5 Church Salary Tips for Small Churches

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Salary is a contention point for every organization, but this is especially the case for churches. As a small church, it’s hard to know what hires to make, and deciding on a salary for those hires makes the decision making process even more difficult. Here are some factors to consider when making these decisions, brought to you by our experience with compensation studies here at Vanderbloemen.

[ If you're in the process of giving staff raises, check out this giving guide to assist the process ] 

1. Consider your geographic cost of living.

In this day and age, it’s easy to do a quick Google search and arrive at what seems to be a reasonable number for compensation. Don’t fall into this trap! The data you find online is often a conglomeration of information compiled into one giant average number. Accepting this as final truth is a disservice to both your organization and your future staff member – both things you want to avoid. Instead, look at the data and compare it to your church. Ensure the data is from churches of similar size and budgets, and make sure you adjust the final data for cost of living.

I recently did a cost of living adjustment at 153%, and another right after that at 97%. Cost of living across the US varies widely, so before you begin researching salary information, start with the cost of living for the area in which your future staff member will live and work. Almost equally important is the need to communicate these things with potential future hires. They may have to make considerable adjustments to their standard of living, and need to be aware of that before they ever agree to join your organization. This will help ensure you are hiring someone who will be a good long-term fit, and will avoid potentially uncomfortable discussions about salary and raises down the road.

2. Know your budget.

As a small church, growth should be anticipated. Not just in an “expect great things…” kind of way, but also in the area of financial forecasting. As your church grows, you will need to move part-time employees to full time status, and at some point hire more staff. These moments of growth should be able to be met with celebration, not with stress. The best way to do this is to be extremely familiar your budget and anticipate financial growth. Entrust your budget to more than one trusted individual and regularly check your financial progress and goals.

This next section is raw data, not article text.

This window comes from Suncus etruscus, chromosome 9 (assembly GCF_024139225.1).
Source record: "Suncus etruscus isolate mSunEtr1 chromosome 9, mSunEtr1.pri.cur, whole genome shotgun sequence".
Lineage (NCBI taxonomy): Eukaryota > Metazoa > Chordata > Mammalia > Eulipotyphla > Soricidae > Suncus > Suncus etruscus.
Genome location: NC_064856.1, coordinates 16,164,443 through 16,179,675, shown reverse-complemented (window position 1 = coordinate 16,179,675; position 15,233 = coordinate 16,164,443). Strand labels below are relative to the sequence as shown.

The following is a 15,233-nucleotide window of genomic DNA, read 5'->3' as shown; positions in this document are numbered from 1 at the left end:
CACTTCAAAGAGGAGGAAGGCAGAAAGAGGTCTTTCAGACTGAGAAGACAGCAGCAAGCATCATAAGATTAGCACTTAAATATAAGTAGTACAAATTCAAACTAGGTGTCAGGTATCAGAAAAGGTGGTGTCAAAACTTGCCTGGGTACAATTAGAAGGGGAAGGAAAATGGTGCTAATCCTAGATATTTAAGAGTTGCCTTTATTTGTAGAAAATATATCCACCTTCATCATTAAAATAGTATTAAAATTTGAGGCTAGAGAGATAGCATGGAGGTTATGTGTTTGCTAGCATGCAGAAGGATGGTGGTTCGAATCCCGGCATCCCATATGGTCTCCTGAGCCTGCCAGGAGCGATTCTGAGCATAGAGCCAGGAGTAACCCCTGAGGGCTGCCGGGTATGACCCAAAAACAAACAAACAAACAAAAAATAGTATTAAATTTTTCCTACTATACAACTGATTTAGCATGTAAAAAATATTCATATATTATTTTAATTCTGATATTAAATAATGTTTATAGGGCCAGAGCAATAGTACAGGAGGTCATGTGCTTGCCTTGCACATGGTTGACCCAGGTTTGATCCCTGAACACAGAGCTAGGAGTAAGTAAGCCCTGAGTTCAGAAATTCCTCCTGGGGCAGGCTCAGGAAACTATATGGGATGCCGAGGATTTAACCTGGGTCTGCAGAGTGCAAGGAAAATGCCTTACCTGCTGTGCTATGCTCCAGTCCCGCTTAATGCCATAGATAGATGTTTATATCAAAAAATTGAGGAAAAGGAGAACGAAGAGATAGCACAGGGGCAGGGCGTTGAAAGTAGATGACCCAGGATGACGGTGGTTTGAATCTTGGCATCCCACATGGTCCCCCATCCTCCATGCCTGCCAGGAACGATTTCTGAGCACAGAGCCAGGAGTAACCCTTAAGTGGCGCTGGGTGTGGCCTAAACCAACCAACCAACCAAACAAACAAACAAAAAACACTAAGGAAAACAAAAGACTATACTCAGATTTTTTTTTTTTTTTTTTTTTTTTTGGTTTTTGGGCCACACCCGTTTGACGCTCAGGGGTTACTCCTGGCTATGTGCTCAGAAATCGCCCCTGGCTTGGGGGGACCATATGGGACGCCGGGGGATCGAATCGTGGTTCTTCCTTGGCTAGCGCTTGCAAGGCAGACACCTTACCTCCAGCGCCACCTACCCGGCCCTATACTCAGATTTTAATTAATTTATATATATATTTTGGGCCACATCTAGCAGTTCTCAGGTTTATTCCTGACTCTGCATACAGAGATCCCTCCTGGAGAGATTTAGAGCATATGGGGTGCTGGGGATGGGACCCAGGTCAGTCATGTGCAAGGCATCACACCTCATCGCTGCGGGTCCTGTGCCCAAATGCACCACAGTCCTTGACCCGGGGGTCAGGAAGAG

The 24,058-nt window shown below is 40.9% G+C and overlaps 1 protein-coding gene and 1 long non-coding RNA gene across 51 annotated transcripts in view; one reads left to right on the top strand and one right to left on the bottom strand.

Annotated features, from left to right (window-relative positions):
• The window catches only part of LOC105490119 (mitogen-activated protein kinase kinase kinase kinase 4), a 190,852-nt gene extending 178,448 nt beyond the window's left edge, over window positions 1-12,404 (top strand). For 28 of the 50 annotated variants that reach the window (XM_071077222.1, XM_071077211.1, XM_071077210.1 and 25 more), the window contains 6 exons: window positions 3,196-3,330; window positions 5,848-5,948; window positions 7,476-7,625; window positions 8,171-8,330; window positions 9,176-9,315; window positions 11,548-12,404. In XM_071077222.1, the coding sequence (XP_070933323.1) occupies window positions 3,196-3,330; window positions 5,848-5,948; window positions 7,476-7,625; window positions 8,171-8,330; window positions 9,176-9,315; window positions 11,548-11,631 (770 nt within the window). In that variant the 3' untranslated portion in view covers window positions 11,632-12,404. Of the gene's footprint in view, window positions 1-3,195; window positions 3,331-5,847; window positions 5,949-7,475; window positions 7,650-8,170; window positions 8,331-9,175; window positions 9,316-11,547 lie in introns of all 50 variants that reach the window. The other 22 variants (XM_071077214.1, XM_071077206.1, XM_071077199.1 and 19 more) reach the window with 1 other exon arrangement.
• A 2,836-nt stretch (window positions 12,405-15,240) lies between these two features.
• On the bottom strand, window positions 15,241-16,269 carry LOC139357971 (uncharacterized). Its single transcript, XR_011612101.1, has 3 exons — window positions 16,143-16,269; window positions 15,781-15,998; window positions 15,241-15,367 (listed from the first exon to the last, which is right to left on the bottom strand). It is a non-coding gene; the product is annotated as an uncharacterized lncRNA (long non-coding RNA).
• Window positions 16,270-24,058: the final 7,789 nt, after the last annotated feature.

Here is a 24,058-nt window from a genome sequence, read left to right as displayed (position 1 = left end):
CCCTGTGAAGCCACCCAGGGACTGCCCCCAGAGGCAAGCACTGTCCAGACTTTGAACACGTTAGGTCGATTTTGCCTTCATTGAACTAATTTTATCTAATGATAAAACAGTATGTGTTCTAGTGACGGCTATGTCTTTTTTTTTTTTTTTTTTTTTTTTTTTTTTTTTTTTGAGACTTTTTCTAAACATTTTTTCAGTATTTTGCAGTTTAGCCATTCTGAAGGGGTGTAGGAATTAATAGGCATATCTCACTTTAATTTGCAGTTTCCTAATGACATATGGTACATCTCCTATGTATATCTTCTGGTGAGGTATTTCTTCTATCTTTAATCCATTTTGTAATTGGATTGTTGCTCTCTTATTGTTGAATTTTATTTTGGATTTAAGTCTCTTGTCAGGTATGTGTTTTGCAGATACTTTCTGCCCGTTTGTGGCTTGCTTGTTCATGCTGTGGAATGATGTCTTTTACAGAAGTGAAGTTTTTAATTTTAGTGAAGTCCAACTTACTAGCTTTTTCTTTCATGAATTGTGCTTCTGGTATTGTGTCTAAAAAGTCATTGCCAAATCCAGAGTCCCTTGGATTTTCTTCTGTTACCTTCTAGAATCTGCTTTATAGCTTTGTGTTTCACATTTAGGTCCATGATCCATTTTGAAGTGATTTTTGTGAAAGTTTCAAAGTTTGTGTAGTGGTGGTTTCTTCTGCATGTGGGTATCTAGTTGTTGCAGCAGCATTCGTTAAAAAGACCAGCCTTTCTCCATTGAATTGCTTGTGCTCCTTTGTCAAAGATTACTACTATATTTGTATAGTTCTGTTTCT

3. Consider non-monetary benefits.

Working on a church staff is unique for many reasons, one of them being the non-monetary benefits associated with church employment. Pastors are eligible for many unique benefits, including housing allowance, expense budgets, various tax breaks, free lunches, school stipends for children, sabbaticals, and the list goes on.

When assessing appropriate compensation for a pastoral position, these factors must be included. Do your research – determine what your organization offers that is unique, and incorporate that into your pay scale. Be realistic about the actual value of these benefits to your candidate (ex: a stipend for the education of children will not make much of a difference to a person whose children are already educated), and factor those things into your compensation.

Determining pay is not a one size fits all practice.Tweet: Determining pay is not a one size fits all practice. http://bit.ly/1phF5t4 via @VanderbloemenSG 

4. Assess the risk of loss.

It’s important to assess the risk of loss for your key staff members. How much would you have to pay a new senior pastor if the planter of your church answered a new call? If your children’s ministry pastor left, how much momentum would your church lose overall? You should be asking these kinds of questions to determine pay.

Assess specific ministries’ growth and the overall value they add to your church. The people you determine add more value to your church should be compensated commensurately.

5. Regularly analyze pay.

We all want our church to have the most engaging worship, the most capable pastor, the best children’s programming, etc. We’ve talked a little about how to determine pay for potential candidates, but the second half of this discussion is how to keep the people you hire.

We write a lot about creating and maintaining contagious office culture, but the truth is that pay plays a factor as well. Be proactive about your staff’s pay. Assess performance and put plans in place to link performance to pay (think raises, bonuses, and additional vacation/sabbatical time) at least once a year. Analyze industry standards for similar roles in organizations within the size and scope of your church.

Good employees should be rewarded, no matter how small your church is. Tweet: Good employees should be rewarded, no matter how small your church is. http://bit.ly/1phF5t4 via @VanderbloemenSG

As I’ve said, there’s no easy answer for church compensation, but hopefully these tips are helpful as your church grows and expands.

How do you ensure your church staff members are paid a fair salary?

Download the Church Staff Salary Guide